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Propulsion-Free Satellites {© 01/05/19}

This page describes a propulsion-free satellite, which has been provided by Keith Dixon-Roche based upon his many discoveries concerning Isaac Newton's laws of orbital motion.

A propulsion-free satellite is any orbiting body that relies on Newton's constant of motion (h) to generate the energy required to keep it in orbit around its force-centre. I.e. a satellite that does not need an artificial means of propulsion.

All natural satellites, such as our sun, the planets and their moons are propulsion-free because they follow 'non-circular' elliptical orbital paths.

Satellites following circular orbits must provide their own kinetic energy, which is the reason they require a dedicated artificial propulsion system of their own to remain in orbit.

Whilst spy-satellites need to follow circular orbits because their orbital paths must be altered from time to time, communication satellites and space-stations will benefit from this orbital system because their obits can remain fixed. Propulsion-free satellites are smaller, cheaper to design, build & launch, and therefore more reliable. Moreover, they will remain in orbit forever unless physically removed

The only requirement for a propulsion-free satellite is that it is launched into a non-circular elliptical orbit, which means you need to know the [velocity] vector at any point in the required orbit. This is, however, very simple to calculate using Newton's laws of orbital motion.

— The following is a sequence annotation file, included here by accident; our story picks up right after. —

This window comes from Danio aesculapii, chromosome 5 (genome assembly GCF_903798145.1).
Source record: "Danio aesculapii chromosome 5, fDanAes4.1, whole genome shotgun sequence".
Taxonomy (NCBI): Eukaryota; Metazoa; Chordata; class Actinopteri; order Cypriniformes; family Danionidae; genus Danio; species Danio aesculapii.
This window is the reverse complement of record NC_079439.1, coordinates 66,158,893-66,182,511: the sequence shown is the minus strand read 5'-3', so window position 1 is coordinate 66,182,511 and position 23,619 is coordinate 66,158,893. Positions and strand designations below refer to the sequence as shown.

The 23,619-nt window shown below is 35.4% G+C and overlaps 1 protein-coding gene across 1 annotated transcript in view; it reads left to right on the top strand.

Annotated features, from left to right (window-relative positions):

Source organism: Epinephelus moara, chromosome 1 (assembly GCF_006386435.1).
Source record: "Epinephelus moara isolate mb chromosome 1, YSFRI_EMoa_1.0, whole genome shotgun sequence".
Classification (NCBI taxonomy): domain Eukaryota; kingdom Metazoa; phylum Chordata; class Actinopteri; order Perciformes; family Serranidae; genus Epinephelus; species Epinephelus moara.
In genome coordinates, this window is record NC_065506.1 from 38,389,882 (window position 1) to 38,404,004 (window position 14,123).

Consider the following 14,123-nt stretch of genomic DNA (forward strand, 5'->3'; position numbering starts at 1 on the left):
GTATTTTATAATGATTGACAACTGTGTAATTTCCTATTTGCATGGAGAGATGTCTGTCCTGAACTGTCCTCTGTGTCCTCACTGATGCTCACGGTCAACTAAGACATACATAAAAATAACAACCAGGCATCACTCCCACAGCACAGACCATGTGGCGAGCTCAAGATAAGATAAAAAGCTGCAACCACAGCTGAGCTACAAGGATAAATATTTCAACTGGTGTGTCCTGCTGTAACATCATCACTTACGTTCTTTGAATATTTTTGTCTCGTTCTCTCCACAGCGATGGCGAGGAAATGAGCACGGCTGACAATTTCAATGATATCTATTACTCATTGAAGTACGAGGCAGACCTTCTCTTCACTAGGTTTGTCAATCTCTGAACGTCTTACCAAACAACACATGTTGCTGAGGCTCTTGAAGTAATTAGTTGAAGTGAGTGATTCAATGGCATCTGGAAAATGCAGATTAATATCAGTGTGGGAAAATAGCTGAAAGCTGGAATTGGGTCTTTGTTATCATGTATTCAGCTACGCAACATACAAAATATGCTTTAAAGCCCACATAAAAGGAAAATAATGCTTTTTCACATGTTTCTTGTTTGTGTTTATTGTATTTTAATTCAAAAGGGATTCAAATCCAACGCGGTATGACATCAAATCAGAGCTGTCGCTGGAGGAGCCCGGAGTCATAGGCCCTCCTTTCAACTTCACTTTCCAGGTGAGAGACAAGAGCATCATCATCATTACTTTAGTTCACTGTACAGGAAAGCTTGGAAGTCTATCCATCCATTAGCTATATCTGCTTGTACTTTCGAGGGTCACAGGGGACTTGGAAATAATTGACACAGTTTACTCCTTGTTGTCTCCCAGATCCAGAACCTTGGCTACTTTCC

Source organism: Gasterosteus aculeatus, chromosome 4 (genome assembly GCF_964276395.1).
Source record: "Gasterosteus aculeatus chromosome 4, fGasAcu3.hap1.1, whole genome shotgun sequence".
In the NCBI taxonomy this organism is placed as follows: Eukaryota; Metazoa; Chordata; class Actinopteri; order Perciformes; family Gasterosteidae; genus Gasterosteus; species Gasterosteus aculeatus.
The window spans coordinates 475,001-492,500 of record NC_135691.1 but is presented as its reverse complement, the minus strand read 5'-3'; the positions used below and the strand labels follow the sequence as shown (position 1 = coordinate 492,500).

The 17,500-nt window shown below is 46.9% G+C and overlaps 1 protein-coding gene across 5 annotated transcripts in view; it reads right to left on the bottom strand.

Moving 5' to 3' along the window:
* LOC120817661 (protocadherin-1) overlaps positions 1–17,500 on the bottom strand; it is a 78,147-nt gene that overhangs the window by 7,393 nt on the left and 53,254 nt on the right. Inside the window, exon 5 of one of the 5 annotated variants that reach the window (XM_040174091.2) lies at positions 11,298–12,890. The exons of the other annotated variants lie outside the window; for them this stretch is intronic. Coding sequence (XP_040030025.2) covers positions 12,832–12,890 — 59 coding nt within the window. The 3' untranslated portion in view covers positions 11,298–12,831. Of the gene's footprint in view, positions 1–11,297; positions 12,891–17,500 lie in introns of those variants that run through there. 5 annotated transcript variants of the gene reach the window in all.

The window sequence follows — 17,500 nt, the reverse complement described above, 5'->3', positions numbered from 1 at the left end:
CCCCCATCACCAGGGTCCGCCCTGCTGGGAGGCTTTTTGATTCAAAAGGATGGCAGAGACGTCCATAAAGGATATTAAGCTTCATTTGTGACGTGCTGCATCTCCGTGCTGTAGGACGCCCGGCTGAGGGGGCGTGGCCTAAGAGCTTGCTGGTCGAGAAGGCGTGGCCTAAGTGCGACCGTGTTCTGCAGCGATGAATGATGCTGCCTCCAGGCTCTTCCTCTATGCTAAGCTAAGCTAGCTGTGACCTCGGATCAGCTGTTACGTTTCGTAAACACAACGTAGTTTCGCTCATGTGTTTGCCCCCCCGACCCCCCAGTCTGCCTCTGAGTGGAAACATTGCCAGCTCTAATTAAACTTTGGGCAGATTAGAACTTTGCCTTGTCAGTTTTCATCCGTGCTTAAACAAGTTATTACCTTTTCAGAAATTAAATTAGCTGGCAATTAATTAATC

Once in orbit, each satellite in the same orbital path should be line-of-sight with neighbouring satellites and ground stations, providing accurate positioning for receiving and transmission purposes (Fig 1).

The orbit best suited to your requirements will be based upon on your satellite performance preferences.
For example;
A) If the shortest elapsed time between signal transmission and reception is important, this will mean that you need to keep the apogee radius as small as possible
B) If the orbital period is important, you may need make the perigee quite large, but signal transit time will be greater
C) Our moon's orbital eccentricty
A calculation example for each of the above options is provided below (see Table below):

Before calculating, we must define the immoveable constants:
We already know that the constant of proportionality for the earth is;
K = 9.91826542816423E-14 s²/m³
The earth's equatorial radius is; r = 6378137 m
Moreover, we know that perpetuality can only be achieved in a perfect vacuum, therefore the satellite's perigee radius must be greater than the earth's theoretical atmospheric ceiling at its equator, which we know is; H = 8103507.73 {m} plus a suitable safely margin (say; 1.2 x H)
This gives us a minimum perigee radius of: R = r + 1.2 x H = 16102346 m
The mass of the satellite is unimportant; as stated before, satellite mass does not affect orbital shape and satellite velocity.

The three controlling variables for Options A to C are as defined below:
A) e = 0.016 (similar to our sun's orbit in the Milky Way)
B) 24-hour orbital period
C) e = 0.06135

A few useful start-up formulas are provided below:
K = t²/a³ = (2.π)² / G.m₁ {s²/m³}
a = 3√[ t²/K ] = (Rᴾ + Rᴬ)/2 = Rᴾ.(1+e) / (1-e²) {m}
e = √[ 1 - (b/a)² ]

Orbital Shape:
Orbital Options (refer to Laws of Motion for symbol descriptions and formulas)
EL = satellite launch energy
po = orbital period
ps = maximum signal period (at satellite apogee)
m₂ = satellite mass
KE = satellite kinetic energy

You can see above that the kinetic energy needed to launch a 25kg (an arbitrary value) satellite can be as low 7.7 kW (i.e. little more than a pair of domestic kettles) for 1 hour.

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